I'm not sure if this has been mentioned here, but I wanted to mention several items after the scare I had last night.
Inspired by Toby's beautifully leoparded crusts in his Nearlypolitan thread (http://www.pizzamaking.com/forum/index.php/topic,10024.0.html
, I have revisited attempting to make pizzas in my oven using doughs comprised of only Italian "00" flour, namely the Caputo 00 Pizzeria flour. Previous attempts with the Caputo 00 were decent, but left me wanting for much more. With Mrs. Blogger adamantly opposed to clipping locks for the Self-Cleaning Cycle hack, I resigned myself to using a mix of 50-50 Caputo and another flour, mainly KABF. However, Toby got me tinkering with cooking using only the broiler during cooking of a pizza.
I plan on posting a more detailed thread on set-up considerations you may want to consider, but using the broiler will most likely necessitate cooking your pizzas in closer proximity to the broiler. This leads to some safety issues which need to be addressed after a somewhat scary moment I had last night.
To begin, most Neapolitan pizzas, whether traditional or neo-influenced pizzas, are dressed with some type of oil (usually EVOO or some type of seed oil) before firing the pizzas. While wood and coal fired pizza ovens reach very high temperatures, they do not require having most, if not all, of the surface area of the pizza placed in very close proximity to the flame/heat source. For this reason, it is critical to realize issues like the smoke, flash and fire points of oils.
A smoke point
of an oil is the temp at which the oil begins smoke and to break down into glycerol and free fatty acids. Interestingly enough, Cooking For Engineers notes putting an oil past its smoke point releases free-radicals which contribute to risk of cancer. And the traditional extra-virgin olive oil has a relatively low smoke point of about 405°F. You can see a chart here (http://www.cookingforengineers.com/article/50/Smoke-Points-of-Various-Fats
The flash point
is the lowest temperature at which an oil (or fat) can vaporize and form an ignitable mixture in air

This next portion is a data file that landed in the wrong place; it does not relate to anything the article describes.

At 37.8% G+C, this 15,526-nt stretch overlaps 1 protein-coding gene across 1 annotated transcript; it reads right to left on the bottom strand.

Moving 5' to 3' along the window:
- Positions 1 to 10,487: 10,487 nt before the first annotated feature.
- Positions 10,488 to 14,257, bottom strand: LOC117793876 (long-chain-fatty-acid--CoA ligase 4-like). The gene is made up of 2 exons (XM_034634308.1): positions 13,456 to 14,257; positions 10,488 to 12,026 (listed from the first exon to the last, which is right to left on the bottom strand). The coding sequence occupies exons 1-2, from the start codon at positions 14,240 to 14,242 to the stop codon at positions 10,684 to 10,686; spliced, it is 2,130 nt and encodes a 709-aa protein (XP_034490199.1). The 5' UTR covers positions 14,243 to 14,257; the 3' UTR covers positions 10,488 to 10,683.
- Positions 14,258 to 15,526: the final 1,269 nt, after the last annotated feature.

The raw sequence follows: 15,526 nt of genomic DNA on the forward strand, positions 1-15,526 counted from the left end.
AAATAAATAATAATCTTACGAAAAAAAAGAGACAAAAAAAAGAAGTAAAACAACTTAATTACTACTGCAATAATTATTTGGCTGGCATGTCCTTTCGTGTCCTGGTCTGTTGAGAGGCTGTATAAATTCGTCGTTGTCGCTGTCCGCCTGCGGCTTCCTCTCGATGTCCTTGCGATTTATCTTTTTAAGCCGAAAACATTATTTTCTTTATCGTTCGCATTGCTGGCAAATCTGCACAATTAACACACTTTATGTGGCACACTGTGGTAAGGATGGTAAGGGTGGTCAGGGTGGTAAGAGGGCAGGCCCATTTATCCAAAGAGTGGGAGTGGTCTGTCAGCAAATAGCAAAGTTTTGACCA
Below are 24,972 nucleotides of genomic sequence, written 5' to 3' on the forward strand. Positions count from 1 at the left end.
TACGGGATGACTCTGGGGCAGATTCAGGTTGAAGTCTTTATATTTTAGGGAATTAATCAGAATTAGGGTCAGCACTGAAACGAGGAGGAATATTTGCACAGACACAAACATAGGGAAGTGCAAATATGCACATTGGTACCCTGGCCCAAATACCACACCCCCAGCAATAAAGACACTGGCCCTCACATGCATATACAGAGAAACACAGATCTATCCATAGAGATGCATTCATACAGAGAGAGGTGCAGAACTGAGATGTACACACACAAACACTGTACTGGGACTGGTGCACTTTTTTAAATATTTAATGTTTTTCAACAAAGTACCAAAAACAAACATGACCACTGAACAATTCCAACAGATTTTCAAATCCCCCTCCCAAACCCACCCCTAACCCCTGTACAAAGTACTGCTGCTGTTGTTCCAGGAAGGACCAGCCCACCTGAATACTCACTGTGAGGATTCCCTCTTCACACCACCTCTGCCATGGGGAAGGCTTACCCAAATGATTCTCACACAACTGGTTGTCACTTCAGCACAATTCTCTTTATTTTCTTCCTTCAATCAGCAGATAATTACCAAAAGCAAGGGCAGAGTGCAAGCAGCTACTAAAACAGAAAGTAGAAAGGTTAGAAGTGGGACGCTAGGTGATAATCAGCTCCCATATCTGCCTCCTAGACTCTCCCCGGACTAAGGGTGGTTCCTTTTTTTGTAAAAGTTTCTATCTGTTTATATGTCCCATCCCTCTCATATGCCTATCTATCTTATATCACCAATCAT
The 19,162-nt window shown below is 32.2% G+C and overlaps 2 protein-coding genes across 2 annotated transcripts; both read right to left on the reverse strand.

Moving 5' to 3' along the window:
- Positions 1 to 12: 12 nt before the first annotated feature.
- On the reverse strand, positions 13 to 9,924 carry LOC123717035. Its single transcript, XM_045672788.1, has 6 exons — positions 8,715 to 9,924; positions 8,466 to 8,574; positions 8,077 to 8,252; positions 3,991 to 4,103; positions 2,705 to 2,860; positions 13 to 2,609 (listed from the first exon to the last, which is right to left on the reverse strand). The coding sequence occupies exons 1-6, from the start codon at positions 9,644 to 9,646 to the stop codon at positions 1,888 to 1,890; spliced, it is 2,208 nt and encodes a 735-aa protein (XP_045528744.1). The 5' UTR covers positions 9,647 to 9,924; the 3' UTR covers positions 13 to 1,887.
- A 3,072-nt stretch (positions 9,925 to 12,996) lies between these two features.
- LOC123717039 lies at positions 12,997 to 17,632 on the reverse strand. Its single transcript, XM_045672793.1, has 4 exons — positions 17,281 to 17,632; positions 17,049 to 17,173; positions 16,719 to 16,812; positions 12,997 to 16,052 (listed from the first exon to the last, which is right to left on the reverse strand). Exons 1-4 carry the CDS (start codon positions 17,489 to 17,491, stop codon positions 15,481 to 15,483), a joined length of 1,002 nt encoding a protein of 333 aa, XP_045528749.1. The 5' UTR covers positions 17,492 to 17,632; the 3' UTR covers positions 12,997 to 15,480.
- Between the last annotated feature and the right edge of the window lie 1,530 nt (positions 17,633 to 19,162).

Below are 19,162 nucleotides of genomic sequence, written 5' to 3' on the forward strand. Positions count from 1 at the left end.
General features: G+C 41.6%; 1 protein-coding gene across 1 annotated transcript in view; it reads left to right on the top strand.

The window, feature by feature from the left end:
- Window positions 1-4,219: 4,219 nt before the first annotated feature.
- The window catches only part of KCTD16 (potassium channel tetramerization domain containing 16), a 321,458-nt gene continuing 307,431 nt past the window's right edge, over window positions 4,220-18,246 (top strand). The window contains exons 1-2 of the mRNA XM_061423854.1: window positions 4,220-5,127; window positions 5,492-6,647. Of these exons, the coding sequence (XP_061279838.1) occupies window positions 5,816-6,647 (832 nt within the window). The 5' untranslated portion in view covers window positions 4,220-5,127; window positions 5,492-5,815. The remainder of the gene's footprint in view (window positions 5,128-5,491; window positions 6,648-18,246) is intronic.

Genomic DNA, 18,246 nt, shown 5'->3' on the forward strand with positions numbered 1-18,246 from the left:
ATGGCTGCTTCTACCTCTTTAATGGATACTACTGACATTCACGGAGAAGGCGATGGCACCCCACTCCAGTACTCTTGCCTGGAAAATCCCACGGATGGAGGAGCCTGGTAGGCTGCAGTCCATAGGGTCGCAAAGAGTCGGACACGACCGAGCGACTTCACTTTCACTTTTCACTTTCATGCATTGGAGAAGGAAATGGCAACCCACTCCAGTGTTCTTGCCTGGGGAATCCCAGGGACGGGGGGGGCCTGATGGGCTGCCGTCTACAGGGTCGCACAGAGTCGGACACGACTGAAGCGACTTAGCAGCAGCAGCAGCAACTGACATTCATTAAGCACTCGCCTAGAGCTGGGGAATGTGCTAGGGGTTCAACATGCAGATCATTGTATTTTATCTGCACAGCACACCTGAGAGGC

. For instance, canola oil has a flash point of 620°F
The fire point
is apparently the temperature at which an oil will continue to burn after ignition for at least 5 seconds.
Depending on your oven, broiler and set-up, you may very likely be exposing the oil on the pizza to temperatures which are at or past the fire point of the oil.
It appears salt and potentially the dough (batter is mentioned as affecting oil flash and fire points) impact these points.
Still, I know for a fact both Toby and I have had our pizzas themselves and/or our stones catch on fire. Last night, tooling around with leaving the broiler on for a lengthy period of time before firing the pizzas, a simple marinara (with EVOO added just prior to placing the pizza on the stone) caught on fire. Looking closely through the oven door window, I clearly saw EVOO spray upward and outward, land on the stone and immediately
catch on fire before igniting in the air as well. In previous instances these flames would extinguish quickly. Last night, most of my entire upper oven rack was on fire for approximately 30 seconds, which caused significant smoking and fear of damage.
This would be especially critical to be aware of in advance for any ingredients (such as fresh kale) that require some period of soaking/marinating/brining in olive oil before topping and firing the pizza in order to mitigate burning of the topping ingredient in question (particularly in this broiler set-up with the flame so close to the pizza).
So, it is important to consider just how close you want to put the pizza to the broiler and it would behoove people trying this method to have a fire extinguisher on hand. On a positive note, the fire indicates that my pizza stone and the upper section of my oven are most likely at least 700°F, if not hotter, while cooking this way.
I am concerned with the potential health issues of smoking points, but after the fire I re-tooled and adjusted my set-up and apparently have now "cracked", at least initially so, a way to properly cook a pizza in my oven using nothing but the broiler and without having it quite so close to the flame. More later, but try to anticipate these issues in advance when tinkering with using your broiler to cook pizzas and be safe!
Some additional information:
All About Cooking Oils (http://missvickie.com/howto/spices/oils.html
Another smoke point chart on Wikipedia (http://en.wikipedia.org/wiki/Smoke_point